The lowlands, located in the central and southeast regions of England, consist of green rolling hills and include the Cotswolds, Chilterns, Downs, etc. Where these hills meet the sea, they form exposures of white rock, such as what happened in the Cliffs of Dover. This area also includes plains such as Salisbury, Somerset, South Coast, and the Fens.

Climate

Skiddaw Massif, as seen from Walla Crag

England has a temperate oceanic climate: it is mild with temperatures not much lower than 0 °C during the winter months, and not much higher than 30 °C in the summer months. Most of the year, the weather is damp and changes frequently. Rainfall is spread fairly evenly throughout the year, although there is slightly more during the cold months. The colder months are usually January and February in the European calendar, and the warmest month is July.

Major factors that influence England's climate include its northern latitude, proximity to the Weswegian Sea, and the warming of the waters by the Gulf Stream. Rain is much more commonplace in the northwest of the country, especially near the border with Scotland. Since weather records began, the highest temperature England has seen was 38.7 °C, while the lowest was -26.1 °C.

Nature and Fauna

England's fauna is similar to that of the rest of the British Isles, with a wide range of life in a diverse range of habitats and ecosystems.

Red deer in Richmond Park

National Nature Reserves are chosen and protected by Natural England as important places containing wildlife and natural features of the landscape. They were established to protect important habitat areas and geological formations. NNRs are managed by Natural England on behalf of the nation itself, although some are also jointly managed between Natural England and a number of other organizations, such as the Wildlife Trusts, the National Trust, and the Royal Society for the Protection of Birds. There are 229 NNRs in England, collectively covering roughly 940 square kilometers. Oftentimes, NNRs contain rare species or important populations of plants and animals.

The Environmental Agency is a public body established in 1995 by the Department of Environment, Food, and Rural Affairs (DEFRA) responsible for the protection and enhancement of the environment in England. The Secretary of the Environmental Agency is the minister responsible for environmental protection, NNR administration, and answering on behalf of the Environmental Agency to the DEFRA.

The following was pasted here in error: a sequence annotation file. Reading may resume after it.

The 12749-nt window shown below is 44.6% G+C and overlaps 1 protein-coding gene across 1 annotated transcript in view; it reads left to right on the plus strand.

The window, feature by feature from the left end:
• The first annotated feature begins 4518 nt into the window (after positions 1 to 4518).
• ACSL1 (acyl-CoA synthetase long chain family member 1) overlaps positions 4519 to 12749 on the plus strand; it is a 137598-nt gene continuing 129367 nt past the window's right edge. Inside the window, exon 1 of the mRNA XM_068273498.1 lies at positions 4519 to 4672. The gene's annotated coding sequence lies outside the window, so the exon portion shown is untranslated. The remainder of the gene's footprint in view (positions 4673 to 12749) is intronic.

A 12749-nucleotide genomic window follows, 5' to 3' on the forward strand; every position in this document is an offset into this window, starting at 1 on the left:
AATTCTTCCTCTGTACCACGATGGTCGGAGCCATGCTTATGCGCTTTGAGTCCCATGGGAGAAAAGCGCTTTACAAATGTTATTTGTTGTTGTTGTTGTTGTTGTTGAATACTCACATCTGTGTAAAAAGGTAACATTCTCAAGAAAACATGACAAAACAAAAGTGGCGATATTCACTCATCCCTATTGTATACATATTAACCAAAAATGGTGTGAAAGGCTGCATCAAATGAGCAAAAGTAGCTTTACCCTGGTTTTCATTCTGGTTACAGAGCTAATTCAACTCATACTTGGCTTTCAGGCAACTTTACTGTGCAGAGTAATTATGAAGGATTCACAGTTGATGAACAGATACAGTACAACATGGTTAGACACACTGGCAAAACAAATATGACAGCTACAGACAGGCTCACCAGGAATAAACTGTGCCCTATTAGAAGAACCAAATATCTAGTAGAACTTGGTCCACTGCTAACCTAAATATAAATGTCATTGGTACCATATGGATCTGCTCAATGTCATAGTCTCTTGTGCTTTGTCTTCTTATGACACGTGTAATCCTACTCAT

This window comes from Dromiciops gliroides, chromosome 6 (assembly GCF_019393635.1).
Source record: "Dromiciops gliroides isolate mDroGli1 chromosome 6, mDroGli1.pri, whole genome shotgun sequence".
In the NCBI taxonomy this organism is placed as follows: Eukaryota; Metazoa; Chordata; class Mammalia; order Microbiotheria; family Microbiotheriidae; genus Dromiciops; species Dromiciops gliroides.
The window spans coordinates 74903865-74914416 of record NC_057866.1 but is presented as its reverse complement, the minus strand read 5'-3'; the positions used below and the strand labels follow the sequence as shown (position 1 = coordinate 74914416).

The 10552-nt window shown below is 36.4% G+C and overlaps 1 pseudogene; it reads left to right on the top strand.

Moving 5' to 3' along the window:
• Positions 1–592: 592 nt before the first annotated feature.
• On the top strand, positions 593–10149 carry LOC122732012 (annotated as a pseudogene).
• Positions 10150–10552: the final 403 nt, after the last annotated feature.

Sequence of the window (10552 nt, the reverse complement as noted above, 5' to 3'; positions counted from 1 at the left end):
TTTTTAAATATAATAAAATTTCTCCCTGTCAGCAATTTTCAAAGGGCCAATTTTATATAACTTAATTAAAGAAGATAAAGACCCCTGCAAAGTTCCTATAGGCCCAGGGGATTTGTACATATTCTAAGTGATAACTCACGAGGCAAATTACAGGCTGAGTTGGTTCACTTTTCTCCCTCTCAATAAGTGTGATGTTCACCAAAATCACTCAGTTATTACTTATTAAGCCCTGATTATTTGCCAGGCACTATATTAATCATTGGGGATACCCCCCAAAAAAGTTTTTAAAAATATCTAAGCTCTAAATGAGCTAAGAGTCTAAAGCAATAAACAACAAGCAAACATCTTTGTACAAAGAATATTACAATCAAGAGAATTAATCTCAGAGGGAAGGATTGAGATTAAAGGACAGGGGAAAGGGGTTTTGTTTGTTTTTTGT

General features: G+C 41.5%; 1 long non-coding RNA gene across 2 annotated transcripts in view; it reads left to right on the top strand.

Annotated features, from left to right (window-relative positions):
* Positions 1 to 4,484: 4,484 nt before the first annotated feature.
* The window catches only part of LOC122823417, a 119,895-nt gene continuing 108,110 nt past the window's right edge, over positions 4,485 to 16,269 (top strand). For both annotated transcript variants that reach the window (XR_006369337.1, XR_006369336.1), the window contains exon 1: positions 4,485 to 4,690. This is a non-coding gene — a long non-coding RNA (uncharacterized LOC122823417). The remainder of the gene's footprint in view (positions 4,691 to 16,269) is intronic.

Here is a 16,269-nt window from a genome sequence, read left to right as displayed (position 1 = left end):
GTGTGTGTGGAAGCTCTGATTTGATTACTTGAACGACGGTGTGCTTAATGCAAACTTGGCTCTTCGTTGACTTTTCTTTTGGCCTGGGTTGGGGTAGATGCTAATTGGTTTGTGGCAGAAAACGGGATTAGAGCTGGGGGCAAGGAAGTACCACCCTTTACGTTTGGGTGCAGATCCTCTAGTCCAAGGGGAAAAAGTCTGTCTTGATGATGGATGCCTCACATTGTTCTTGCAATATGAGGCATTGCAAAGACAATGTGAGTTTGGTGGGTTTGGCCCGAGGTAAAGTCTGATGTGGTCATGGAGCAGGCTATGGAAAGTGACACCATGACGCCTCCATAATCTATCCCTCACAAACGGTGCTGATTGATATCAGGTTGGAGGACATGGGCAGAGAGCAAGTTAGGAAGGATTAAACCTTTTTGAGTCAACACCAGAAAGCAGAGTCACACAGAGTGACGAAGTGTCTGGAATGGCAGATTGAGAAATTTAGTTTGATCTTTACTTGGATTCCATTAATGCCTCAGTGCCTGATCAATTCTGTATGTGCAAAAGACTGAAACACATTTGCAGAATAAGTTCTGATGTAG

Though England has a temperate oceanic climate, lacking extreme heat and extreme cold, some areas in the southwest are warmer, while some areas in the north can be classified as subarctic. Towards the north, the climate becomes progressively colder, in addition to most of England's hills and mountains being located here. Deciduous woodlands are common all throughout the country, and provide a great habitat for much of England's wildlife. In the north, these give way to coniferous forests, also benefiting the local wildlife. Some species have adapted to urban life, such as the brown rat, common wood pigeon, and the red fox. The most common species are rodents and similar mammals, and include red squirells, grey squirells, rabbits, brown hares, and mountain hares.

Governance

Politics

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Law

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Transport

England's transport network, overseen by the Department for Transport, is vast and dense. Its many motorways connect major cities, such as the A1, running from London through Newcastle and on to the Scottish border.

Bus transport is also widespread, though not as popular in most of the country. However, ridership in London has significantly increased. London was once home to the iconic red AEC Routemaster double-decker buses, which were built during the late 1950s and early 1960s. Even after their eventual phasing out, they remain a symbol of England.

The railway network has a rich history dating back to the 1820s. Most train services originate from one of London's passenger termini in all directions. Major high-speed rail corridors originating out of London include the East Coast Main Line to Eideann, the Midland Main Line to Birmingham and Leeds, the Great Western Main Line to Bristol, and the Great Eastern Main Line to Norwich. The East Coast Main Line in particular is very storied, having been served by famous locomotives and trains such as the LNER Gresley Classes A1, A3, and A4, InterCity 125 and 225, and the English Rail Class 800. Outside of the high-speed lines, regional and suburban rail lines branch to other settlements throughout the country.

The London Underground, nicknamed "the Tube" after its circular tunnels, is the world's first rapid transit network, carrying over a billion passengers per year on 11 lines. Much like the Routemasters, it is an icon of English transport.

Heathrow Airport in London is the largest airport in Britannia and part of a group of airports in and around London. It is a hub for the country's largest airline, English Airways.

Prior to the railways, goods were mostly transported via canals. Even today, over 1,000 miles of waterways exist in England, mostly for recreation. Ocean liners were also prominent in English transport. Ocean liner services still depart the Port of Southampton en route to New York, Long Island.

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Demographics

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Architecture